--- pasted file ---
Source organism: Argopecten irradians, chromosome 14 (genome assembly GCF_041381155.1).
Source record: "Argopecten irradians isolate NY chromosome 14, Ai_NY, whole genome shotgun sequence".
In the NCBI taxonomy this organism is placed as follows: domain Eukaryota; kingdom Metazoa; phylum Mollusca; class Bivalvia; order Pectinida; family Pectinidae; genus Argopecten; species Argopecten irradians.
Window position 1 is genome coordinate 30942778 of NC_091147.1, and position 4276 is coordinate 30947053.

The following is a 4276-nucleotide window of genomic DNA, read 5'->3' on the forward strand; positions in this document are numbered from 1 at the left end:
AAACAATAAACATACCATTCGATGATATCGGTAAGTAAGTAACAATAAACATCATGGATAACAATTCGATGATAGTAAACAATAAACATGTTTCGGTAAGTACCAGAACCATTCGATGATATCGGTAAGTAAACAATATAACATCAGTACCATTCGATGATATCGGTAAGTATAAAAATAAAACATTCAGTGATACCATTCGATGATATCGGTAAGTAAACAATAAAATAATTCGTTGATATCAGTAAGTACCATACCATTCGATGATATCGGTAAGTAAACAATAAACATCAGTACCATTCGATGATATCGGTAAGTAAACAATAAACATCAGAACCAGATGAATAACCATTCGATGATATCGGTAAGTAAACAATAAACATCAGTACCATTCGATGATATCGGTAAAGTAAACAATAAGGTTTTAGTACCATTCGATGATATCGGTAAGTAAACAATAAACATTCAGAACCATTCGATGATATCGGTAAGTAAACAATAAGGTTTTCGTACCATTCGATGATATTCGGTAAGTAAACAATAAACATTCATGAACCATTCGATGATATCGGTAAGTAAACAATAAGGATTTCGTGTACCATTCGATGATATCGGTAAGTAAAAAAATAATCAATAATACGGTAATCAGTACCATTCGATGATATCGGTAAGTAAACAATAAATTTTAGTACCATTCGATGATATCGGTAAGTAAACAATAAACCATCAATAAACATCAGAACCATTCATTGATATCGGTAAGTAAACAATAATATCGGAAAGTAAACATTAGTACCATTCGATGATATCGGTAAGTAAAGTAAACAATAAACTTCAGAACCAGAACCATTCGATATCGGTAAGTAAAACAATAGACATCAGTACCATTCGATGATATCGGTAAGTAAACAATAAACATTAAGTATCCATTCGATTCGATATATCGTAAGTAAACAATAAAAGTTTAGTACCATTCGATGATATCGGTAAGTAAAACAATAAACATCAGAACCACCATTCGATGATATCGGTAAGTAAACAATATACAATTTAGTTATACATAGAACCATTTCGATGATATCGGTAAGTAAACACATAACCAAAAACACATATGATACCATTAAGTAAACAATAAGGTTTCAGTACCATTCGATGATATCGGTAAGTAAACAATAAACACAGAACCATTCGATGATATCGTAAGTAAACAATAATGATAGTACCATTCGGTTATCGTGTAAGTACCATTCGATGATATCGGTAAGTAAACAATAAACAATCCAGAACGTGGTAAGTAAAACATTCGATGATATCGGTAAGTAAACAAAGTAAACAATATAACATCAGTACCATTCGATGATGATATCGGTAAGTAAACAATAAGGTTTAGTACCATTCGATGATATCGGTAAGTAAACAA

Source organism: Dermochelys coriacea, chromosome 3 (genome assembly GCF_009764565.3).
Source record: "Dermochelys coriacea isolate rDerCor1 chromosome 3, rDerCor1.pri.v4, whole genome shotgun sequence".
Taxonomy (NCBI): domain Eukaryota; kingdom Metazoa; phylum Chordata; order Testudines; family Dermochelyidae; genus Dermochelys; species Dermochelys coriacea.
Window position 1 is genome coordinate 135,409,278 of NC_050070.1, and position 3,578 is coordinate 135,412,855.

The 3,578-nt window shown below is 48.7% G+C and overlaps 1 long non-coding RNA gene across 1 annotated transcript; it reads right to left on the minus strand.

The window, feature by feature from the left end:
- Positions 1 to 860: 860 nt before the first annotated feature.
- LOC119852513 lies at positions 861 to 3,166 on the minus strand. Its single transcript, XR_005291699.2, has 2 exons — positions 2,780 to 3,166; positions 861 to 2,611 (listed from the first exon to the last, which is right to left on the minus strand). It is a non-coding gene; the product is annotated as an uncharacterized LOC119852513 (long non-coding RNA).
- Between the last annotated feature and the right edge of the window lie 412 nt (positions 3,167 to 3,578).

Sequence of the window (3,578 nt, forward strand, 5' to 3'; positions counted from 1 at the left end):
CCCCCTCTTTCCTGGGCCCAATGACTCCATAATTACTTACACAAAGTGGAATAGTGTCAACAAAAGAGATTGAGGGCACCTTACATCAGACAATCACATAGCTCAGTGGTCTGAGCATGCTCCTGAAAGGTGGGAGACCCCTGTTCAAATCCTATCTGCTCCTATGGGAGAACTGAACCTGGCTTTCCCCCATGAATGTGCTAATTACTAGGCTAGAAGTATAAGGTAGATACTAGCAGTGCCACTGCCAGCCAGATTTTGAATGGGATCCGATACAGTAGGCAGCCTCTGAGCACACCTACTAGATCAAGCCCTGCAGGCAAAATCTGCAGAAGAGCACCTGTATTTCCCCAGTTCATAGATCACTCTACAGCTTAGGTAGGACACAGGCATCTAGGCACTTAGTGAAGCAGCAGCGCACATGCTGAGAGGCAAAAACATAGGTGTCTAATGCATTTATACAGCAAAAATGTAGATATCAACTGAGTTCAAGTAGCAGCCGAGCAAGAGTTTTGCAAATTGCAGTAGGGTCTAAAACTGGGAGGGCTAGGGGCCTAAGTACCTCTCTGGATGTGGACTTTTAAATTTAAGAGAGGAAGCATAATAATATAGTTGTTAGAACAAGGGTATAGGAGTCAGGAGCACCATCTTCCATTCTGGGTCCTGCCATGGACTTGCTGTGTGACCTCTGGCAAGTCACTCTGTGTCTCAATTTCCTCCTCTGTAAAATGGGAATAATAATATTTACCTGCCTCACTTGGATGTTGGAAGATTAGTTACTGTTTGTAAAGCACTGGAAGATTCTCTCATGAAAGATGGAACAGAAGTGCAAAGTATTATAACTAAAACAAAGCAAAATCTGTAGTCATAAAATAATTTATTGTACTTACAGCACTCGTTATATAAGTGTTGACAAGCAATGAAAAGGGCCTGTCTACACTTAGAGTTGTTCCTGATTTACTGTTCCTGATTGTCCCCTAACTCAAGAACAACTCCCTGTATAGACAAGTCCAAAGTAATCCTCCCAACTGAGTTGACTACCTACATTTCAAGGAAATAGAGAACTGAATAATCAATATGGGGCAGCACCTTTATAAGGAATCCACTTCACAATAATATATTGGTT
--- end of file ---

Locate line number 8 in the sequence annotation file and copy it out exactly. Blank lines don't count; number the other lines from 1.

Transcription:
Source record: "Dermochelys coriacea isolate rDerCor1 chromosome 3, rDerCor1.pri.v4, whole genome shotgun sequence".